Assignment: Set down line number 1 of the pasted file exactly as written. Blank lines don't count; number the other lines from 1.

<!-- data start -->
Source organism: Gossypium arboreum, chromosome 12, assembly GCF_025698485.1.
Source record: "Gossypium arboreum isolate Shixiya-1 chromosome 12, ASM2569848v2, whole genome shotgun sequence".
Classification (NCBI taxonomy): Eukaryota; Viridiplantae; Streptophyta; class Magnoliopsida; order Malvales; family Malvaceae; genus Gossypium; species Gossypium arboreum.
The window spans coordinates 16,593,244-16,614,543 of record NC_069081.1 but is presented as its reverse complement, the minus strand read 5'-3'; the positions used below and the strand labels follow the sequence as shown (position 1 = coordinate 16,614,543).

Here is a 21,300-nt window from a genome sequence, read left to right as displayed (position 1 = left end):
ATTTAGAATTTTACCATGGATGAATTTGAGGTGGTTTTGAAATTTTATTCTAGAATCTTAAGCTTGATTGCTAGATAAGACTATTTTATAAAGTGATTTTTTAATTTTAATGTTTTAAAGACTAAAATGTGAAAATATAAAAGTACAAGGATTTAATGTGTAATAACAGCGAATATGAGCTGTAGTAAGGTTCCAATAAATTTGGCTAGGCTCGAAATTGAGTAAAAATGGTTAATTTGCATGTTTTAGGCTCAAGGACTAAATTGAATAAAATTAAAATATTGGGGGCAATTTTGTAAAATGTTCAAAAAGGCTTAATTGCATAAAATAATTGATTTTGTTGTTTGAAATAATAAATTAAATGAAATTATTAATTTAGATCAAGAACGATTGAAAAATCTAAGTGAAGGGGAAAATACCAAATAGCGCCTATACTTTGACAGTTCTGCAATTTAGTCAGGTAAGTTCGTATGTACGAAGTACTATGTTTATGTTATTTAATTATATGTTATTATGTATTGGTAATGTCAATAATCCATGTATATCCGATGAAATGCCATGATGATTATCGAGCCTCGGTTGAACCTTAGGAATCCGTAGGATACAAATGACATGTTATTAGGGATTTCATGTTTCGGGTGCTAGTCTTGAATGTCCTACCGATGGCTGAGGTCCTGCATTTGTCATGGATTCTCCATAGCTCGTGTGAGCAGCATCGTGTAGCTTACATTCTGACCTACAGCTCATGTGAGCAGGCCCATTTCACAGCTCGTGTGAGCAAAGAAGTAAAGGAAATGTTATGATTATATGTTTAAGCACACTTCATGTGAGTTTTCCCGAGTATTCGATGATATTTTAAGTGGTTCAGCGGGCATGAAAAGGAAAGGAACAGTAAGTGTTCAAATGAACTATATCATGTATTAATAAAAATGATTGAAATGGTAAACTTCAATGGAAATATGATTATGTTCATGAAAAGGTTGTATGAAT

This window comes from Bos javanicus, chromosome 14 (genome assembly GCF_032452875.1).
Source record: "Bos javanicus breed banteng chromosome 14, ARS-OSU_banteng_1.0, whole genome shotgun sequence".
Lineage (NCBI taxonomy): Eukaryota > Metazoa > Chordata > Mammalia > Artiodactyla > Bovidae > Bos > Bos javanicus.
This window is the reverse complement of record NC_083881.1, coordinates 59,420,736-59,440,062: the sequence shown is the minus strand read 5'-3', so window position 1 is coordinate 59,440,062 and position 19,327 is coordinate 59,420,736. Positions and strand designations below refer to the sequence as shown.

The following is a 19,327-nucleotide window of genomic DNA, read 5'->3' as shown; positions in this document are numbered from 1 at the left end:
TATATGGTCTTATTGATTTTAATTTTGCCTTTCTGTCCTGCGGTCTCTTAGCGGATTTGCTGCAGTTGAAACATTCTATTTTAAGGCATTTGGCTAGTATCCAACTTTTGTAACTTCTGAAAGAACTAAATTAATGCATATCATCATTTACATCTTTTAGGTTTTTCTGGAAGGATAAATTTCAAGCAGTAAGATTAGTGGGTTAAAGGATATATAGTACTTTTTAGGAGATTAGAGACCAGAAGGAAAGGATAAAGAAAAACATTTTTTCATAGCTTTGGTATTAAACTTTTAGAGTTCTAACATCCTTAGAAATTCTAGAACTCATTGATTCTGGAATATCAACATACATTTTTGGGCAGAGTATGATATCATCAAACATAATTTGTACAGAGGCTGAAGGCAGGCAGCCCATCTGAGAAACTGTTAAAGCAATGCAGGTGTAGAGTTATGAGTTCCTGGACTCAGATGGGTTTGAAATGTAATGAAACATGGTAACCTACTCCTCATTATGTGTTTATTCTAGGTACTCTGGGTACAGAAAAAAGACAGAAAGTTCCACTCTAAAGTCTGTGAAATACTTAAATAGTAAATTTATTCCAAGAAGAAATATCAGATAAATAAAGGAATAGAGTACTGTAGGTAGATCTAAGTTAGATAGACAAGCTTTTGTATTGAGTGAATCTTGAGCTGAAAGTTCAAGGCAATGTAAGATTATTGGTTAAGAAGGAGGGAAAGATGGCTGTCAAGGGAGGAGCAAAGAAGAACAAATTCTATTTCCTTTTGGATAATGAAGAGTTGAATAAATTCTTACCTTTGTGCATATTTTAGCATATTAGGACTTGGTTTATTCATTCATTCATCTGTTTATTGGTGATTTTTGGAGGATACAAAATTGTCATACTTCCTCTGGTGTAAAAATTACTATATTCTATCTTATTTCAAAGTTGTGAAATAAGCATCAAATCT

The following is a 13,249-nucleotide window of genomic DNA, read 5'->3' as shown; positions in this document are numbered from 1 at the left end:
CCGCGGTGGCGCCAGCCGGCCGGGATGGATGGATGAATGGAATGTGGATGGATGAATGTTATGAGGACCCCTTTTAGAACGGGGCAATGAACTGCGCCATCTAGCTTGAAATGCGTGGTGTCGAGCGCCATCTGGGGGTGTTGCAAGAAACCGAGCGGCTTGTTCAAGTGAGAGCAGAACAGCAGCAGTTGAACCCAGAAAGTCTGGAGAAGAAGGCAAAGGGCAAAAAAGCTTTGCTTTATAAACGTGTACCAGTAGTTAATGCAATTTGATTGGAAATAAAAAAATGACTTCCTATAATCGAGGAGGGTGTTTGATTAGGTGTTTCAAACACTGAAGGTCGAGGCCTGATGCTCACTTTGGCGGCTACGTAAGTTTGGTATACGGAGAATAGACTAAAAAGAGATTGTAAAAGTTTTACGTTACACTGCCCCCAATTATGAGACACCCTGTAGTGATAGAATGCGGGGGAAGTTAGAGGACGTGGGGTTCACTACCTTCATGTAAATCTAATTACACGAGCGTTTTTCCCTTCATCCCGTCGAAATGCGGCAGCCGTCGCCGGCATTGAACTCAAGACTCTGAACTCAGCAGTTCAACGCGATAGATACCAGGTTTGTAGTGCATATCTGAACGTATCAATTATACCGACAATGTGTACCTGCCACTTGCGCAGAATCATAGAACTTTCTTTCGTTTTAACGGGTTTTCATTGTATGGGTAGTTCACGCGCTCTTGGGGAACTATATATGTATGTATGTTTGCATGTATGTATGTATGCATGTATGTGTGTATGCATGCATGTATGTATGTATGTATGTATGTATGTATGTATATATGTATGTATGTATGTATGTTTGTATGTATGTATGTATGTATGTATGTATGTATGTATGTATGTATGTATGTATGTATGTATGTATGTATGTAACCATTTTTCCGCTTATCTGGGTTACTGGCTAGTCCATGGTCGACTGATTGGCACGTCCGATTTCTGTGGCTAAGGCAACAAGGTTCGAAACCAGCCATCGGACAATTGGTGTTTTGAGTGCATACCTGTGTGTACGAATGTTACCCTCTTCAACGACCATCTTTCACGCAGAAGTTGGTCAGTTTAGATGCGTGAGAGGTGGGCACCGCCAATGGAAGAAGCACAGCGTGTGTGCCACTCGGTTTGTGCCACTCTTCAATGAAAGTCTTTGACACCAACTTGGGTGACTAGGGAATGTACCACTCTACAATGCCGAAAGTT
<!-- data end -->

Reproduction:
Source organism: Gossypium arboreum, chromosome 12, assembly GCF_025698485.1.